These young companies are often outside the reach of the intelligence community — about 70 percent of them have never worked with the government before. IQT often co-invests with venture capital groups, giving the CIA, NSA and other intelligence agencies access to the most new and innovative technologies on the market.
IQT is highly influential with the startup community and serves as an arm for intelligence operations. That’s evident in how it markets itself to potential employees:
The bottom line is that In-Q-Tel accelerates the Intelligence Community’s access to cutting-edge technology. We have had significant impact in supporting the IC mission, but we know that the only way to maintain our success is to continually attract top-notch talent from a wide variety of industries and professions. We are constantly reaching out to individuals who can add their creativity to the task before us – improving our nation’s security.
What The NSA Is Looking For
Job listings for IQT show the sophistication of the technology that the intelligence community is seeking:
- Top-secret clearance is needed for the people applying to work at IQT as a systems engineer. This is the job that does the technical work of transferring the startups and other porfolio companies to the intelligence community. These technologies include but are not limited to geospatial analytic tools, video analytic products, large-scale data systems, multilingual translation tools, security and mobility products.
- IQT lists “social network analysis,” as an area of focus for an intern in software engineering out of its Menlo Park office. In the job post, knowledge of OpenStack is listed as a plus. OpenStack has gained importance with the NSA for integrating the infrastructures of its various different agencies.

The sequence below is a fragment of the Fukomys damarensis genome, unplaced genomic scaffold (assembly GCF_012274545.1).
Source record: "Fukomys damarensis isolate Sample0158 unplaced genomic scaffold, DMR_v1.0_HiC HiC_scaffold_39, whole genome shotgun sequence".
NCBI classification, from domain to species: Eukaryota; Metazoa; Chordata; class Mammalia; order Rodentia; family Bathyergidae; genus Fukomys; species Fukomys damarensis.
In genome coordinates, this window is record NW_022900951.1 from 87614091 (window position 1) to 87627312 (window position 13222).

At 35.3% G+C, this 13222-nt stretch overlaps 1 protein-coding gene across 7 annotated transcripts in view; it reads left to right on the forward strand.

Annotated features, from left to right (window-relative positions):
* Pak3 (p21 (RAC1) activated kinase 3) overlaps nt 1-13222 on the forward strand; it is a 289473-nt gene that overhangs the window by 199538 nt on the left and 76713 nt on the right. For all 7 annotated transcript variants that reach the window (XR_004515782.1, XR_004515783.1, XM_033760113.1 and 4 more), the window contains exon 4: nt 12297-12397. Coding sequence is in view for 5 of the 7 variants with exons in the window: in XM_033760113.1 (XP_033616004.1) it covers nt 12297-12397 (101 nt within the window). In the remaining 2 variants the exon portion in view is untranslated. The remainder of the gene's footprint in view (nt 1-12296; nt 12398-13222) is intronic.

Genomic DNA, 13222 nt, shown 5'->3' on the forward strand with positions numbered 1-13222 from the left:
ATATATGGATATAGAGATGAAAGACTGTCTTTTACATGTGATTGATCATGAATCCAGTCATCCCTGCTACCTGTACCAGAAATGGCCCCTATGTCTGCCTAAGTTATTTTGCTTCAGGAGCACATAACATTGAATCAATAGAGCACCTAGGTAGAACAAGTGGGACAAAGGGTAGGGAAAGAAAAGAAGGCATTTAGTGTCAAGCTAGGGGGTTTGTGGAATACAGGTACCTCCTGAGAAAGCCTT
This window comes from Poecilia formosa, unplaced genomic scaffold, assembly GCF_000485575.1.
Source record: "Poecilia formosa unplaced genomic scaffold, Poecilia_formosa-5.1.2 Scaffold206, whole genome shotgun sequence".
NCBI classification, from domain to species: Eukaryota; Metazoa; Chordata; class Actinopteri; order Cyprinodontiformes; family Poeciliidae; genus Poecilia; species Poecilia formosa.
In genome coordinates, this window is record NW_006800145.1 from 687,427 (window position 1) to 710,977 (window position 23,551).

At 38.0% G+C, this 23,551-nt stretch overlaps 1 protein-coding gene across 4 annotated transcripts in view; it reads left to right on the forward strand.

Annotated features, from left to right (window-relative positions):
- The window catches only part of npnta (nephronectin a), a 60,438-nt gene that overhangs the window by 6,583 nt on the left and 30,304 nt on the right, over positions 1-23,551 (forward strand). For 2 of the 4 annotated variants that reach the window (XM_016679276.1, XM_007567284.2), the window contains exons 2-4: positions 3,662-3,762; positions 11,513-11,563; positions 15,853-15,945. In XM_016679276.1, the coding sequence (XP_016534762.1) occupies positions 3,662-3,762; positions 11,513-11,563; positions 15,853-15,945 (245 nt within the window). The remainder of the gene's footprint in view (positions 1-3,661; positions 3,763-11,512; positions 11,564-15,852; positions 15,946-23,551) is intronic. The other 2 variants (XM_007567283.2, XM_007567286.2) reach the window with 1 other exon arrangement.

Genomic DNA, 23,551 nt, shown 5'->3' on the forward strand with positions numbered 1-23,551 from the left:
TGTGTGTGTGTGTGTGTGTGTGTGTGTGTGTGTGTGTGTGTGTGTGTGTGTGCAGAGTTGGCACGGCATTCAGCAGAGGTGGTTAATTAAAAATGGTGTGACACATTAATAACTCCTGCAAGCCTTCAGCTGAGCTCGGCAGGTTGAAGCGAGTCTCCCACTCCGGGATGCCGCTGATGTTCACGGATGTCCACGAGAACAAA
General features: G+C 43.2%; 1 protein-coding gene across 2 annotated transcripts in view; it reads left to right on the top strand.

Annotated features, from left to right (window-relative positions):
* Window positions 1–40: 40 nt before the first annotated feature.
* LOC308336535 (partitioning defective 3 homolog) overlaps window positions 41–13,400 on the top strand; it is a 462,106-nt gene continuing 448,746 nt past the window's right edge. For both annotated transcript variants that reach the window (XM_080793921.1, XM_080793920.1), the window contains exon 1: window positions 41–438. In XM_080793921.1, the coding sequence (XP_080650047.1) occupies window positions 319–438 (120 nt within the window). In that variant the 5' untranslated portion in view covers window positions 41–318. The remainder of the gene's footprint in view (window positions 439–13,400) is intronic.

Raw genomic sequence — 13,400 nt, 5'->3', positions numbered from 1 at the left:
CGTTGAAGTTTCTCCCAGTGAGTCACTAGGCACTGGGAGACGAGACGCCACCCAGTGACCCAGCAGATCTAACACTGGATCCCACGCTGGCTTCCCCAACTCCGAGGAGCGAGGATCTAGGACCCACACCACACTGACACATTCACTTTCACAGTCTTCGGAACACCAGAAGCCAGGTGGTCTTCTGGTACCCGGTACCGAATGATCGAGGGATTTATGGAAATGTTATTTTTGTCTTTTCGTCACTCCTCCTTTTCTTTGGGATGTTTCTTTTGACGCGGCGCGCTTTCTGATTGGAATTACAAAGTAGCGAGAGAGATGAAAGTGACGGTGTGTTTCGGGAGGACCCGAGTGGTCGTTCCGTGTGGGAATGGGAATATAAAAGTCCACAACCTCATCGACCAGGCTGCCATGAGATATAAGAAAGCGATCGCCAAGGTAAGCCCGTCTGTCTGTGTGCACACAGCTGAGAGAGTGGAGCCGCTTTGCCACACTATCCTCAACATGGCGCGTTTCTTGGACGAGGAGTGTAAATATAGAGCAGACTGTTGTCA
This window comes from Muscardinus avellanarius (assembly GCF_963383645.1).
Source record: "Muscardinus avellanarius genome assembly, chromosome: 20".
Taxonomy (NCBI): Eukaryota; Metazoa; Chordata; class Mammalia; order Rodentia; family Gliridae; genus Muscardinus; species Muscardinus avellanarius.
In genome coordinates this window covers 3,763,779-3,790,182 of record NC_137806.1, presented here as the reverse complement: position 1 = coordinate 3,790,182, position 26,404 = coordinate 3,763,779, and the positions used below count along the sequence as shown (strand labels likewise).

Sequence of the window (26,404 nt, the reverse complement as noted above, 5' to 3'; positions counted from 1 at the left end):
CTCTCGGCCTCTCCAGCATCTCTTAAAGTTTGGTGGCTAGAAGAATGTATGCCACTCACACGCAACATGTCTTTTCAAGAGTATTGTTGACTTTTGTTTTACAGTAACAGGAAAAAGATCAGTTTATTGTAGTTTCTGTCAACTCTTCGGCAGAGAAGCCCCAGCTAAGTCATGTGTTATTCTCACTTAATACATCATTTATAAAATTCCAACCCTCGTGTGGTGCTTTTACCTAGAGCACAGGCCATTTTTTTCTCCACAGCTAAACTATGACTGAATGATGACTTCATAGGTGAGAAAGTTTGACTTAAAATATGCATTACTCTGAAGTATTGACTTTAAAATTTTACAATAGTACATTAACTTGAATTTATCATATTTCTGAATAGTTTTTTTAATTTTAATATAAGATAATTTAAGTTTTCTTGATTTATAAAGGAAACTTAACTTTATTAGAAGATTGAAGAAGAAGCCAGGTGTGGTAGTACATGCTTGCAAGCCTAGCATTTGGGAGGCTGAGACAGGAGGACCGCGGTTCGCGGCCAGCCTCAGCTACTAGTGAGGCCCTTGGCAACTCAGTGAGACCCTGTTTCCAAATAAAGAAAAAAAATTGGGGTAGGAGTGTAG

- It looks like the intelligence community needs better messaging and identity systems. A job listing for a member of the technical staff states they need someone “to define technology requirements and recommend solutions for identity and authentication for a secure email and messaging platform.”
- A job posting for a strategic advisor shows the extent that IQT seeks out tech companies with disruptive technologies. The job essentially requires the person to seek out companies that are doing some of the most extraordinary work in Silicon Valley. The posting cites advanced analytics, data visualization, collaboration, mobility and next generation infrastructure as areas of focus.
- For mobile, IQT is looking for someone with technical mastery who can recommend “potential solutions from the venture-backed startup landscape.” It appears that IQT, and by proxy the intelligence community, faces a technology gap as illustrated in the job description that says they are building a team for the entire mobile ecosystem, encompassing devices, operating systems, applications, networks, enterprise infrastructure and more. Basically, IQT is looking for mobile startups that encompass the entire technology stack.
- Over the past week, we have learned the extent of the NSA’s data-intelligence operations. It’s such a focus that IQT has a posting for a software engineer for “big data and advanced analytics.” That means proficiency in time-series databases, NoSQL, integration expertise using APIs and programming languages such as Ruby on Rails, Java and even MATLAB.
- The job listing for a systems administrator points to the sophistication of IQT’s own IT infrastructure and its internal development process for startups. The person holding the job has responsibility for the IQT lab, which conducts comprehensive comparisons on different products.
It appears that IQT has played a pivotal role for the intelligence community as it scales out its data mining and surveillance. But that scale out is just the beginning. The NSA is spending billions on top-secret data centers in Maryland and Utah so it can store and analyze billions of data points daily. It’s well-known that the NSA is building these data centers. But until this week, we really did not have a context for what looks like upwards of at least $5 billion in spending just for the construction and the racks inside. Now we can look at these giant data factories from an entirely different viewpoint.
The reality: there are billions more being spent on surveillance. And hundreds of tech companies will stand to benefit. Truly, the NSA’s best allies are the tech companies of Silicon Valley and the venture companies that back them.